This book will challenge the orthodox view that children cannot have the same rights as adults because they are particularly vulnerable. It will argue that we should treat adults and children in the same way as the child liberationists claim. However, the basis of that claim is not that children are more competent than we traditionally given them credit for, but rather that adults are far less competent than we give them credit for.
It is commonly assumed that children are more vulnerable. That is why we need to have a special legal regime for children. Children cannot have all the same rights as adults and need especial protect from harms. While in the 1970s "child liberationists" mounted a sustained challenge to this image, arguing that childhood was a form of slavery and that the assumption that children lacked capacity was unsustainable. This movement has significantly fallen out of favour, particularly given increasing awareness of child abuse and the multiple ways that children can be harmed at the hands of adults.
This book will explore the concept of vulnerability, the way it used to undermine the interests of children and our assumptions that adults are not vulnerable in the same way that children are. It will argue that a law based around mutual vulnerability can provide an approach which avoids the need to distinguish adults and children.
This book is an examination of how the law understands human identity and the whole notion of `human being'. On these two notions the law, usually unconsciously, builds the superstructure of `human rights'. It explores how the law understands the concept of a human being, and hence a person who is entitled to human rights. This involves a discussion of the legal treatment of those of so-called "marginal personhood" (e.g. high functioning non-human animals; humans of limited intellectual capacity, and fetuses). It also considers how we understand our identity as people, and hence how we fall into different legal categories: such as gender, religion and so on.The law makes a number of huge assumptions about some fundamental issues of human identity and authenticity - for instance that we can talk meaningfully about the entity that we call `our self'. Until now it has rarely, if ever, identified those assumptions, let alone interrogated them. This failure has led to the law being philosophically dubious and sometimes demonstrably unfit for purpose. Its failure is increasingly hard to cover up. What should happen legally, for instance, when a disease such as dementia eliminates or radically transforms all the characteristics that most people regard as foundational to the `self'? This book seeks to plug these gaps in the literature.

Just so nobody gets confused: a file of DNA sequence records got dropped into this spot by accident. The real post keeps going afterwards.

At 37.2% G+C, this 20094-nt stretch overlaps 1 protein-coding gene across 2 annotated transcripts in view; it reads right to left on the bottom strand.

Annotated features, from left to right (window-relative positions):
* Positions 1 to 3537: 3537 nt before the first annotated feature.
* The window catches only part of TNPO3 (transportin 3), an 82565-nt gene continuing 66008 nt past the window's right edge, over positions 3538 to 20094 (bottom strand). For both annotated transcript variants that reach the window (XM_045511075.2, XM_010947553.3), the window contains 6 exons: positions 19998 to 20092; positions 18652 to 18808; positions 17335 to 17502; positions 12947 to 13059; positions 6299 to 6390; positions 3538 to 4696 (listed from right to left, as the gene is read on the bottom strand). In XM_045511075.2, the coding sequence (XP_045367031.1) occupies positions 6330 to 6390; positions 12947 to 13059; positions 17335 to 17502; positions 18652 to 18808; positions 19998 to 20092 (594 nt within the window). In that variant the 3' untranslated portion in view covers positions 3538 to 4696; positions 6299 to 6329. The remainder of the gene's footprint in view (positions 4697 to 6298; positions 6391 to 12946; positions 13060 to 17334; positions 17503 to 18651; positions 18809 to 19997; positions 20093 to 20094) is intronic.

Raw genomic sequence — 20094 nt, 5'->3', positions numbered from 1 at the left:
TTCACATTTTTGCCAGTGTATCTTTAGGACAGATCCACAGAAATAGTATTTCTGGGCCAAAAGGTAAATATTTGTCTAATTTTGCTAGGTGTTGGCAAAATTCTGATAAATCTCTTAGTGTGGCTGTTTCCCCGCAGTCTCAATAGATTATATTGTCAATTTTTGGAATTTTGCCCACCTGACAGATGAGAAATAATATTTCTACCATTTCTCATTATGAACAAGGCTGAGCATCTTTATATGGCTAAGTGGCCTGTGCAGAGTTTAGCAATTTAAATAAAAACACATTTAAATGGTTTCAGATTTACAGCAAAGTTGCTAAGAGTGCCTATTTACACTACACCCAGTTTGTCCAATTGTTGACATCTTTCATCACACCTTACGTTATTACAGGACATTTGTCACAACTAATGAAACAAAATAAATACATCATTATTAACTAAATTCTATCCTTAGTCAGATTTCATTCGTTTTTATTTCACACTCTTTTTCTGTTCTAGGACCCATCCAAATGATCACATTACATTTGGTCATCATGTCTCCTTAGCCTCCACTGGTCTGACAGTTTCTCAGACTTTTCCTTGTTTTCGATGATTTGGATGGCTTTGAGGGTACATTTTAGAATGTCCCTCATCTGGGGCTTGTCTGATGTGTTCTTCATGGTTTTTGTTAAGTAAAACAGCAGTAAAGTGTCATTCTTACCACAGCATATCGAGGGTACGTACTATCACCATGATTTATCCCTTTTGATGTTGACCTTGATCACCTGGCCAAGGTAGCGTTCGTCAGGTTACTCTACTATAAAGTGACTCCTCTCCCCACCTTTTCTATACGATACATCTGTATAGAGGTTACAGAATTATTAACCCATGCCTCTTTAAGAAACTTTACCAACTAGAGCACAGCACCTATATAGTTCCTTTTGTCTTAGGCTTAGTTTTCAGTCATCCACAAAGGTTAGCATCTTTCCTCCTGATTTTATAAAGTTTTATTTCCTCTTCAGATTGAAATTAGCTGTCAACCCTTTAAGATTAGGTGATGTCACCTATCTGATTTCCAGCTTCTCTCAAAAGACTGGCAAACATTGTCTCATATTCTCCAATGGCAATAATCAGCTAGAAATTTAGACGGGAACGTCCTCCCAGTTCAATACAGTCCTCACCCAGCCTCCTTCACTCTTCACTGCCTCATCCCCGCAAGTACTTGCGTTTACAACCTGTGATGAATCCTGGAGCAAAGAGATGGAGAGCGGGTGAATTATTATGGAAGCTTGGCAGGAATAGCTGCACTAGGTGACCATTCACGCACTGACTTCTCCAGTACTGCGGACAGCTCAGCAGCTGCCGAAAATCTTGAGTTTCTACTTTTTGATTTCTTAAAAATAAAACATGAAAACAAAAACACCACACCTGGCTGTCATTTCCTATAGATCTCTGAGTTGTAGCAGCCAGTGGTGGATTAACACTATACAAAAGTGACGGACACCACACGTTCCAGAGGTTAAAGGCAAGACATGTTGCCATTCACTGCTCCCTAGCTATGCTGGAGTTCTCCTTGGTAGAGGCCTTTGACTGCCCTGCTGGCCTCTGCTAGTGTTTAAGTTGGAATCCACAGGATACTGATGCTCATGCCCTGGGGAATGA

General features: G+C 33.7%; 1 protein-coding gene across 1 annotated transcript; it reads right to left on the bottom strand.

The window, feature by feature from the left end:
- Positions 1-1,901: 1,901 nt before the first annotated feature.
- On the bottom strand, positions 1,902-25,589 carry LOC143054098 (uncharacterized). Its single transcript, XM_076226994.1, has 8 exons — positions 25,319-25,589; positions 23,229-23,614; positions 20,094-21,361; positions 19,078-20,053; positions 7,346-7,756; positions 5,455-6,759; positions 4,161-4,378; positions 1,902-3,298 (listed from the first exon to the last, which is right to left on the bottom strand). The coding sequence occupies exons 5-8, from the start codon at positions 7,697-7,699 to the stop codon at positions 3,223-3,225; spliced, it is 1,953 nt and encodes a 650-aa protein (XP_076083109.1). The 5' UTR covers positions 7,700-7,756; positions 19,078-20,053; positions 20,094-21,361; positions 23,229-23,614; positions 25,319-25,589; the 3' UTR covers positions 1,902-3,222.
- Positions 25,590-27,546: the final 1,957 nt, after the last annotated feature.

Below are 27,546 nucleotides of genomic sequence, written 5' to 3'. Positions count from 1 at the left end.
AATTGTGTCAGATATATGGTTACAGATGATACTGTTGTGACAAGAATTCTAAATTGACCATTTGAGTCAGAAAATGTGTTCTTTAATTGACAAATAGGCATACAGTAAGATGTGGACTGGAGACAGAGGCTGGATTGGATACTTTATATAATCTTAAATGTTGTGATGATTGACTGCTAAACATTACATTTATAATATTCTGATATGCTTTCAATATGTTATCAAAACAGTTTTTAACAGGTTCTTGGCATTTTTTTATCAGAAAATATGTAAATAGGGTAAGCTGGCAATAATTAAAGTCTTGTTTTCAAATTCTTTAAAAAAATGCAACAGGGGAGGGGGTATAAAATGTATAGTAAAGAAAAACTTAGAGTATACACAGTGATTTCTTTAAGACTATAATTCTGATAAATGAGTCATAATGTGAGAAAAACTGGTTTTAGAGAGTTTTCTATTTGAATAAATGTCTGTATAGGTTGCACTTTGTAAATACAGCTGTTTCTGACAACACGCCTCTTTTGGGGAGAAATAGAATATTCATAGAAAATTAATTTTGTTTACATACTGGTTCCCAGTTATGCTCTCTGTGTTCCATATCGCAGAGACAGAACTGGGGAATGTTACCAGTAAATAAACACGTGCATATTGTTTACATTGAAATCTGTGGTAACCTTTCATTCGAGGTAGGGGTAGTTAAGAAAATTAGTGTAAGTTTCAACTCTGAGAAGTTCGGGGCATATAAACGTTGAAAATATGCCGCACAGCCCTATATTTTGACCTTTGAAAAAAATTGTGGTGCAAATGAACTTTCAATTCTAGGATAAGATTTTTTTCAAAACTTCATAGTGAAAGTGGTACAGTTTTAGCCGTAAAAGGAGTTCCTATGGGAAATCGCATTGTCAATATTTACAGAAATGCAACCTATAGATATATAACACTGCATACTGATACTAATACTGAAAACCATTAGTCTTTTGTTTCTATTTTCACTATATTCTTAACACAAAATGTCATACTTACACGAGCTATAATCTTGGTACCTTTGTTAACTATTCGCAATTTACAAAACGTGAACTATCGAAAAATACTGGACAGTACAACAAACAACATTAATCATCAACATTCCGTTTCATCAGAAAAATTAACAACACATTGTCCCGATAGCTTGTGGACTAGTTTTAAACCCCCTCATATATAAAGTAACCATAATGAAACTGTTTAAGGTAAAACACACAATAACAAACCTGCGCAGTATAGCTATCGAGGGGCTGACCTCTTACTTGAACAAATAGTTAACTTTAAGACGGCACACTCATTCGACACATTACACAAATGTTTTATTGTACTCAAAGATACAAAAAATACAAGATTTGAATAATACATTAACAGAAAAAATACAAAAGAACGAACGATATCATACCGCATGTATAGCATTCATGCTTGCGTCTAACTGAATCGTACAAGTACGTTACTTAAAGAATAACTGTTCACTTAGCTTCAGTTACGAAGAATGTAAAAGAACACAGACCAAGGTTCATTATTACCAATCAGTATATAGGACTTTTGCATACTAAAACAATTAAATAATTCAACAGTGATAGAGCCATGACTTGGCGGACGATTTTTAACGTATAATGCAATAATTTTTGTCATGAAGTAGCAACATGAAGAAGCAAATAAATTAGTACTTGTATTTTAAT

This book examines the controversial and repercussive contention that an objective of the law should be to promote personal morality - to make people ethically better. It surveys a number of domains, including criminal law, tort law, contract law, family law, and medical law (particularly the realm of moral enhancement technologies) asking for each: (a) Does the existing law seek to promote personal morality? (b) If so, what is the account of morality promoted, and what is the substantive content? (c) Does it work? and (d) Is this a legitimate objective?